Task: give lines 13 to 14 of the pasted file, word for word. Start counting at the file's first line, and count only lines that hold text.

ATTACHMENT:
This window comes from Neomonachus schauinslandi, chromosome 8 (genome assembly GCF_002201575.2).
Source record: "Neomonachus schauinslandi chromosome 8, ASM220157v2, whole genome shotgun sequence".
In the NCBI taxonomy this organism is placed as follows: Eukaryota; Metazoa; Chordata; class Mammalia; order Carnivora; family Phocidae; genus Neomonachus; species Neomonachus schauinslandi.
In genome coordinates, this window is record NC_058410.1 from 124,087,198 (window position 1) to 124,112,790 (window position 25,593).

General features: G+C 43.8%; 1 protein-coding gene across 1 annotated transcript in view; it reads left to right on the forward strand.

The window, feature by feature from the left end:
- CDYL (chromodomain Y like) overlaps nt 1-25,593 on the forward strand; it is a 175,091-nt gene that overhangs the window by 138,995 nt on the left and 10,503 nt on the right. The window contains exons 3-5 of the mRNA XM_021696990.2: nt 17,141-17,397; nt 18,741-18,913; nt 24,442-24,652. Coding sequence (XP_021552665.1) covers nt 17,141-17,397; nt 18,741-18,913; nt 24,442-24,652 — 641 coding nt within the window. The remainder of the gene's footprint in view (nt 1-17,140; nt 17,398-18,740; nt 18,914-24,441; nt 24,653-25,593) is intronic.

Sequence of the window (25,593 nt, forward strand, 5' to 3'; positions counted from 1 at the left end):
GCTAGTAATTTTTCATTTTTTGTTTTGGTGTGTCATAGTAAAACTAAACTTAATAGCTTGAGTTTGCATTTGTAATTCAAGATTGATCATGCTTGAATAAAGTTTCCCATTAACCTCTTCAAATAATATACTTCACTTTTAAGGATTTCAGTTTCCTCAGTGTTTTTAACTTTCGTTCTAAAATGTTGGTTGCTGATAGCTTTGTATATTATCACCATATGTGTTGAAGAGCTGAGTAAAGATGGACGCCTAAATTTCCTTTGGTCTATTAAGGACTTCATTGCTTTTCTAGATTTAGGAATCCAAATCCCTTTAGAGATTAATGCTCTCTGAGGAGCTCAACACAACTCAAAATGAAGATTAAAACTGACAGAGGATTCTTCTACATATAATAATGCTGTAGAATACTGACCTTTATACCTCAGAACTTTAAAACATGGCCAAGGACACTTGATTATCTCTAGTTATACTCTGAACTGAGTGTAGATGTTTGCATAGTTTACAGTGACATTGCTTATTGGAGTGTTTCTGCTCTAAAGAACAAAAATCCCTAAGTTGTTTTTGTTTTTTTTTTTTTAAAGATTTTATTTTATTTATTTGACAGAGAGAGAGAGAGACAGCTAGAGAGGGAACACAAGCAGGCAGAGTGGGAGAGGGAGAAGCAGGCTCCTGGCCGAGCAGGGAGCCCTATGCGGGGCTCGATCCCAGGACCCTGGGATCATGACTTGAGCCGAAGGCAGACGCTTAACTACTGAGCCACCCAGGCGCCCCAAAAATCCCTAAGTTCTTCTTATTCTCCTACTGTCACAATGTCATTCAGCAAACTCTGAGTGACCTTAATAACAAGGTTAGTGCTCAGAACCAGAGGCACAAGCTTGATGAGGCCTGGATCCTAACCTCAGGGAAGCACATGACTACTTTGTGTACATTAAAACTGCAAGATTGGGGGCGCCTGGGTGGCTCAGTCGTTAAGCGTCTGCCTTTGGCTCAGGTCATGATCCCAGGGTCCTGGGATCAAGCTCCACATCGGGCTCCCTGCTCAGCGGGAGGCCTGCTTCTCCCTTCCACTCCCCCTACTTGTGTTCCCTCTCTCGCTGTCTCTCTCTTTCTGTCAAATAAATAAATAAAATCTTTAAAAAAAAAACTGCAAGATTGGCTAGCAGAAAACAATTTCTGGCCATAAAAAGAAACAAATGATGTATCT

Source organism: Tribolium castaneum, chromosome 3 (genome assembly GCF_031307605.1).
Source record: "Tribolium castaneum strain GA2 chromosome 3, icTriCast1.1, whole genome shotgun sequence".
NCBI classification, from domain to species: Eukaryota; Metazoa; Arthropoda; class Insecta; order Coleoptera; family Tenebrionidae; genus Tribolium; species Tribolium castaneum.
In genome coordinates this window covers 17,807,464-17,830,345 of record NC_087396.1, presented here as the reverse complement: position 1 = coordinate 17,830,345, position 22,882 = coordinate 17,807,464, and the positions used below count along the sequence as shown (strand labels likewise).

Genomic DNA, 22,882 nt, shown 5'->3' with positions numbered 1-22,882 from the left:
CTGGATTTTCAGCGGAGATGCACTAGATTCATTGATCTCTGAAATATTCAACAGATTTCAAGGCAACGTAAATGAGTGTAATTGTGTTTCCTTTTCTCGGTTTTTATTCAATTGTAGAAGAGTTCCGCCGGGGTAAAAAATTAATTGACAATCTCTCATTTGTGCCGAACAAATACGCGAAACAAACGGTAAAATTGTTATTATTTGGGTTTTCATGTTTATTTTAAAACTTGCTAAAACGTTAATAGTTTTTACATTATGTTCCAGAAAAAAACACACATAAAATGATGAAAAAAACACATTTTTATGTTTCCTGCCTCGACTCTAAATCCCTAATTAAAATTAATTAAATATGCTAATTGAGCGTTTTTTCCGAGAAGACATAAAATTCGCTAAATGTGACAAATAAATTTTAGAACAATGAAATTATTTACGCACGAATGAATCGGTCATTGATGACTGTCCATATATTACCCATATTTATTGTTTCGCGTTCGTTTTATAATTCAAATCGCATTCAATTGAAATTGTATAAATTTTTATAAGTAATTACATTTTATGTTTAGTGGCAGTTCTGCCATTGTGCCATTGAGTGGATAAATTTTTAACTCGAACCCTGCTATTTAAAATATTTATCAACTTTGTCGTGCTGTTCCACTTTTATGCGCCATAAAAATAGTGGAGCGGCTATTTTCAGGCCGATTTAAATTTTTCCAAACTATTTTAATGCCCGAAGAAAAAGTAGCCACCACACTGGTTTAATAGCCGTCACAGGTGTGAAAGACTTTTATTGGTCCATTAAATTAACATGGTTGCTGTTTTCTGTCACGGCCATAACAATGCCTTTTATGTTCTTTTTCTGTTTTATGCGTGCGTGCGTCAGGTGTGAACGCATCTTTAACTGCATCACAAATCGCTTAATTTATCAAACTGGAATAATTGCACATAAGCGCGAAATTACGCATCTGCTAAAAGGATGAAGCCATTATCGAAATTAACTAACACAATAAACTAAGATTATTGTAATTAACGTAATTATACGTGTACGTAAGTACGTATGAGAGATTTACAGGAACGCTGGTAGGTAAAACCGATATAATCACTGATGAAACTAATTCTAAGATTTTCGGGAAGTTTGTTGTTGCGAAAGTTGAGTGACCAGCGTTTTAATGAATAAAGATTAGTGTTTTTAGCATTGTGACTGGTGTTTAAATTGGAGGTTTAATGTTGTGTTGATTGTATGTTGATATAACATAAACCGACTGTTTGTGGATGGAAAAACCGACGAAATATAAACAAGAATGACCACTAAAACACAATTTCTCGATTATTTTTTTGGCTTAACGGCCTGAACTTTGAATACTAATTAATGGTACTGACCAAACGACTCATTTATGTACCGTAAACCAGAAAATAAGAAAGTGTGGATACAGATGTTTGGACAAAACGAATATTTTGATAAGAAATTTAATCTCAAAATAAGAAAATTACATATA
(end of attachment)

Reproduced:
In genome coordinates this window covers 17,807,464-17,830,345 of record NC_087396.1, presented here as the reverse complement: position 1 = coordinate 17,830,345, position 22,882 = coordinate 17,807,464, and the positions used below count along the sequence as shown (strand labels likewise).

Genomic DNA, 22,882 nt, shown 5'->3' with positions numbered 1-22,882 from the left: